Sanity Reigns at Cal-Stanford and Other Stories from College Swimming

The annual dual meet between Cal and Stanford, the biggest rivalry meet in college swimming, sneaks up on me every year. Perhaps it’s because of how late it comes in the season, with major conference championships already in full swing. Perhaps it’s also because it usually features jarringly fast swimming. When I say “jarringly”, I mean to indicate that sometimes someone swims so fast at this meet you wonder if they have any more left in the tank.

This year’s meet still snuck up on me. I was muddling through an interminable platform diving break on Saturday night when I remembered the meet. When I looked at the results, I was struck by how remarkably appropriate they seemed. The times were fast, and the defending two time National Champions in Berkeley won. I’m still trying to decide whether that qualifies as an upset (they hadn’t won since 2005). Yet none of the swims were so out of this world that it left me questioning whether either team had sacrificed the end of their season.
The unquestionable star of the meet was Cal’s Tom Shields, who put up two times that will easily qualify for the NCAA Championships, both in the 200 free (1:34.7) and 100 fly (46.0). Both those times also qualify as good “in season” swims for a performer of Shield’s caliber. Stanford swam overall well, taking the medley relay and sophomore David Nolan was outstanding. But many swims on both team seemed tired. Probable NCAA scorers like Drew Cosgarea (4:37 500 free) and Trevor Hoyt (55.4 100 breast) managed 5th and 4th in those events. Based on the results here are two fearless predictions:
1. Cal will win their third straight NCAA title
2. Stanford will not prioritize their PAC-12 streak over the NCAA meet.
Georgia, Florida win bigger, badder SEC
Before I go, one concern on the new look SEC, let’s celebrate its champions. Georgia remains an indomitable force in the women’s meet -and perhaps is approaching the same for their men. Their depth on the women’s side was very impressive and their relays stack up much better for NCAAs next month. Florida broke Auburn’s huge conference winning streak as well, with depth in some events that was completely overwhelming. The meet overall was incredibly exciting and fast. It prompted more “Did you see….” conversations with other coaches on deck than all the other meets going on combined.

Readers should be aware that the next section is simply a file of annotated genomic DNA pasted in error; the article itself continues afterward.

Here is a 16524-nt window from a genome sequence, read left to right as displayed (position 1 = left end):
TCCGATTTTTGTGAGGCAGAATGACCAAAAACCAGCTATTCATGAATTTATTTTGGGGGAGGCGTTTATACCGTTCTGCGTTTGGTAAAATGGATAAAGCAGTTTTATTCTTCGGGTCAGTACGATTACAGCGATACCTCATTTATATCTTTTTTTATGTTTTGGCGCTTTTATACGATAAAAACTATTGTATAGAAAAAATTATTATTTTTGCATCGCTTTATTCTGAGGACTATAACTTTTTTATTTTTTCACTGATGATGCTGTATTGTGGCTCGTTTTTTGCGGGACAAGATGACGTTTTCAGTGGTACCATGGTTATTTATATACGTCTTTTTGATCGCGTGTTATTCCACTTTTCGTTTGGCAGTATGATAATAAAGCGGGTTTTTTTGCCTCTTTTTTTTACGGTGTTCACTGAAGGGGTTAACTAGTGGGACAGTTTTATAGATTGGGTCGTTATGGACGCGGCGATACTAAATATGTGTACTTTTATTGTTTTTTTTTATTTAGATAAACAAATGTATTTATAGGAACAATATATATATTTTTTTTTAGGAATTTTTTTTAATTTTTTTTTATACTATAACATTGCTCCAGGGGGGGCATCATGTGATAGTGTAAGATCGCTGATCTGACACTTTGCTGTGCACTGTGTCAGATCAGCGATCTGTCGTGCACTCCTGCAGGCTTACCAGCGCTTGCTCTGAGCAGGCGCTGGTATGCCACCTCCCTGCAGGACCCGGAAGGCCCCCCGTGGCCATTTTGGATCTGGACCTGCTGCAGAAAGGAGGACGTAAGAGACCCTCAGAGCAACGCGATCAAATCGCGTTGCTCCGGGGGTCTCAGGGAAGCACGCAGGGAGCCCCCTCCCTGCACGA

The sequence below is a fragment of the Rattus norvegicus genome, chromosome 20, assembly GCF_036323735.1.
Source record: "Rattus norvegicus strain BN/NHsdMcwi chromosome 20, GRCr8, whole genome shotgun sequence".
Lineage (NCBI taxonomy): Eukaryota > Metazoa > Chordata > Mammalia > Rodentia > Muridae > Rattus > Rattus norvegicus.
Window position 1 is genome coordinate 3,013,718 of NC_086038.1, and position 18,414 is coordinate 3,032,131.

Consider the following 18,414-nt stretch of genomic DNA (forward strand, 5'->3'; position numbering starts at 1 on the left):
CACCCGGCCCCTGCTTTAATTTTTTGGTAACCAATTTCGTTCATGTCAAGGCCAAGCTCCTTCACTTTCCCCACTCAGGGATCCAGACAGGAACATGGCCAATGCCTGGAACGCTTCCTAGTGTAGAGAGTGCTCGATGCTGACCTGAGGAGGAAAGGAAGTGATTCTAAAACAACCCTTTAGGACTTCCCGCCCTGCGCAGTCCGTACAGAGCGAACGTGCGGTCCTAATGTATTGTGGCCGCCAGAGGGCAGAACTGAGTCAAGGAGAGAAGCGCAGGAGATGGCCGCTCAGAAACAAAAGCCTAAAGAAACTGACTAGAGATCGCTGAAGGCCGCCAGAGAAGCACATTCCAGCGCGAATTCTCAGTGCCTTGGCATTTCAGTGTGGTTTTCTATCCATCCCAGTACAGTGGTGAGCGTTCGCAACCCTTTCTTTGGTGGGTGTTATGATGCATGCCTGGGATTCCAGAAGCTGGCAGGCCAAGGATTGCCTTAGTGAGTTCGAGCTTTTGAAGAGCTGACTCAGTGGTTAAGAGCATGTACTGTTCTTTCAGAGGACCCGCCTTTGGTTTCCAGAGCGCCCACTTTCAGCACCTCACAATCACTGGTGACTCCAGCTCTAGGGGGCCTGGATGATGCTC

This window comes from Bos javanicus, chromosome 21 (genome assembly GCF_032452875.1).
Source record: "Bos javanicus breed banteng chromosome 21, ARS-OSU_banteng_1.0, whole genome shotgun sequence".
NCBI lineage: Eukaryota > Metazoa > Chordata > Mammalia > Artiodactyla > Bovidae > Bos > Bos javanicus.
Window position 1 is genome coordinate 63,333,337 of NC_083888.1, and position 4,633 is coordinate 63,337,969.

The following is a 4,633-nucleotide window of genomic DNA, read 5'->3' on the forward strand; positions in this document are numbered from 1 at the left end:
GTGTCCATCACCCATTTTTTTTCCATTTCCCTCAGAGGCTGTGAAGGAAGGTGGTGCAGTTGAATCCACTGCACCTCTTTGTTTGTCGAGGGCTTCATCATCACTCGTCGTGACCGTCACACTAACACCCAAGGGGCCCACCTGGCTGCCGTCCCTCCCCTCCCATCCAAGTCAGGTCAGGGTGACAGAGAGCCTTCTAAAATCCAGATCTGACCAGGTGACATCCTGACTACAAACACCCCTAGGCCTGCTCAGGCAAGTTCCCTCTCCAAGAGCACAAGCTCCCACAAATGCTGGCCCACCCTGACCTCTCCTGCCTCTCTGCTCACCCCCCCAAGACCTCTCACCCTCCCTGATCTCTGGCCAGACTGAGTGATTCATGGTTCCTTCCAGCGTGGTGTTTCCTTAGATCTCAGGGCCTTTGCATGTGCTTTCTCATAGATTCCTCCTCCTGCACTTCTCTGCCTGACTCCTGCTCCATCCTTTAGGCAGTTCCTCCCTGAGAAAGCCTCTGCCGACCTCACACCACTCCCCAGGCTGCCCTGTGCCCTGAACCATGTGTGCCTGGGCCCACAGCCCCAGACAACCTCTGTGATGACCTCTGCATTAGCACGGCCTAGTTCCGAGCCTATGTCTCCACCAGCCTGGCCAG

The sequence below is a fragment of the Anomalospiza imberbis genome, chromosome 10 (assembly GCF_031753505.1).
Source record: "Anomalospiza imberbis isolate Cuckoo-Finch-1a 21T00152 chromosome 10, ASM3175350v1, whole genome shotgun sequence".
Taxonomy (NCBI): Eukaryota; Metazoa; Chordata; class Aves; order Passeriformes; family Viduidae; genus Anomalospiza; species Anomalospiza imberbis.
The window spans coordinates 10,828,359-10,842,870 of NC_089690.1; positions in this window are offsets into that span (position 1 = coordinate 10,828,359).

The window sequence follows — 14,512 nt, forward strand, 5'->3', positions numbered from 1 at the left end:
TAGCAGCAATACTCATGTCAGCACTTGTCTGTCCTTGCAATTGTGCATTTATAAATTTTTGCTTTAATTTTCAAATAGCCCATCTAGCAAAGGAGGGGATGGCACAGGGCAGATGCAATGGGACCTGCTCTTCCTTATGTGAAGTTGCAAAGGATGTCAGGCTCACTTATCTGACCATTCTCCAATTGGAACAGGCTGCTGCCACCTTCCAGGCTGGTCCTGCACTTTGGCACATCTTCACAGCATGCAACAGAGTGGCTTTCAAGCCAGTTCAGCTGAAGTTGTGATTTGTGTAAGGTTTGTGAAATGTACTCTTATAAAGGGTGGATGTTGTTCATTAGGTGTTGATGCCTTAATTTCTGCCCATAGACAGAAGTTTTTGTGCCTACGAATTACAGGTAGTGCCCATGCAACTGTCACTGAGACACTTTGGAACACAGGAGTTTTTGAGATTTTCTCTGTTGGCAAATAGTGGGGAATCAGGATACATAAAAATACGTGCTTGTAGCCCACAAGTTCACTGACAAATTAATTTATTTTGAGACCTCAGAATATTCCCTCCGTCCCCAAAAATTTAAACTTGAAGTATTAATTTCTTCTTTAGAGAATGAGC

With a couple days to clear my head, however, I have to say I’m pretty troubled by the concept of the first super conference and what it means for swimming. Despite whatever assumptions you may make about today’s youth, in my experience most high school kids would rather be depth on a team in a superconference than star for a mid-major. A bigger, more powerful SEC (with the ACC to follow with a junior version in a couple years) will only further consolidate talent in a smaller list of schools. The departure of A&M and Missouri from the Big-12 has crippled the Big-12 conference which still at least maintained a little credibility as a major conference women’s meet. What will the Big East meet be like in two years? Sure I’m excited to watch these super fast conference meets but the implications for college swimming at large are not good.

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46.02 is pretty crazy… it would’ve gotten 5th at ncaa’s last year (and 4th in prelims)

Chris DeSantis

But he’s a 44 in the 100 fly tapered. Imagine if a guy who goes 47 at the end of the year does a 49 in a dual meet? Good swim but no one gets too excited about it.


46.02-44.78 does not equal 2. Which 49-47 does. I get your point nonetheless

Chris DeSantis

Right but, if some guy who was 47.8 went 49.1 you would be excited about it but not losing your mind.


Shields also went 45.8 against USC, and a similar 200 free time (1:34 high), so the question is can your hypothetical 47.8 swimmer flatstart under 47, after going 46.56 on a relay last year.

Chris DeSantis

Can you repeat that in English?

About Chris DeSantis

Chris DeSantis

Chris DeSantis is a swim coach, writer and swimming enthusiast. Chris does private consulting and coaching with teams and individuals. You can find him at Chris is a 2009 Graduate from the Masters of Applied Positive Psychology program at the University of Pennsylvania. He was the first professional athletic coach …

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